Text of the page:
|The US embassy has given US$40,000 to authorities in the northern province of Vinh Phuc to enable them to restore a traditional dinh (communal house) built nearly 300 years ago.— Photos vinhphuc.gov.vn
VINH PHUC (VNS) — The US embassy has given US$40,000 to authorities in the northern province of Vinh Phuc to enable them to restore a traditional dinh (communal house) built nearly 300 years ago.
The restoration project will help fix the severely degraded old structure in Cam Gia Village, in An Tuong Commune, Vinh Tuong District.
The communal house, built in 1811, has eight compartments, with an altar located in a private space to worship the village's two guiding spirits: Cao Son, the spirit of the mountains, and Quy Minh, the spirit of the land and water. Both are said to be descendants of Lac Long Quan and Au Co, the founders of ancient Viet Nam.
|The communal house, built in 1811.
In and around the dinh there are many patterns carved in timber. They represent the transitional period between architectural styles of the Later Le dynasty (1533-1789) to the Nguyen dynasty (1802-1945). Over time, many of the pillars have been eaten by termites, affecting the carved patterns.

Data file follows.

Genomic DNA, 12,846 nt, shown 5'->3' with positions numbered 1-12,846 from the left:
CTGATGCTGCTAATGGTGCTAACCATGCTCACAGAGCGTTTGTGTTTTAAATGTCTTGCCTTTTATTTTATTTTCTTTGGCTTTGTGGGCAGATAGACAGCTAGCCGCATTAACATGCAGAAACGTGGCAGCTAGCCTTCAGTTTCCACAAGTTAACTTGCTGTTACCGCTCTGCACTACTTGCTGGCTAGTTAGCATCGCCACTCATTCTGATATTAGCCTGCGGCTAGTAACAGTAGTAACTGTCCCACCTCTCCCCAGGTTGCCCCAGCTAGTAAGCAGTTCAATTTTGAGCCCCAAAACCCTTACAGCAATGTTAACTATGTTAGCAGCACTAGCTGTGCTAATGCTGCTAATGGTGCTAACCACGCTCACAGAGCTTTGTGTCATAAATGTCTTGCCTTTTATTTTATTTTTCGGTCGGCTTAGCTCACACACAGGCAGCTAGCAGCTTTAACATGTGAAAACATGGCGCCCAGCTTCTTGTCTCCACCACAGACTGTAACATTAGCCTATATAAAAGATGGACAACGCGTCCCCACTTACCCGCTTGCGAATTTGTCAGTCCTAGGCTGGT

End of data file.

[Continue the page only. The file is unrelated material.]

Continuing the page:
According to Nguyen Thi Nhung, vice chair person of Vinh Tuong District's People's Committee, the restoration project needs a total budget of VND3 billion ($142,800).
She said the locality would soon complete the restoration draft plan and submit it to provincial leaders and the culture ministry. The locality will also mobilise other sponsors and local support so that the project can begin in November and be finished by September 2015.
At the same granting ceremony held at Cam Gia Village, Duong Thi Tuyen, vice chairperson of Vinh Phuc Provincial People's Committee, guaranteed that the province would carry out the project in accordance with heritage laws and international practices.
This was necessary because so much restoration work in Viet Nam has been botched in recent years by people who did not know what they were doing. — VNS
The Ambassador's Fund was established by the US Department of State in 2001 to help less developed countries preserve cultural heritage and to demonstrate US respect for other cultures.
The fund has backed more than 800 cultural preservation projects in 120 countries world-wide, totalling $46 million, including 13 in Viet Nam. — VNS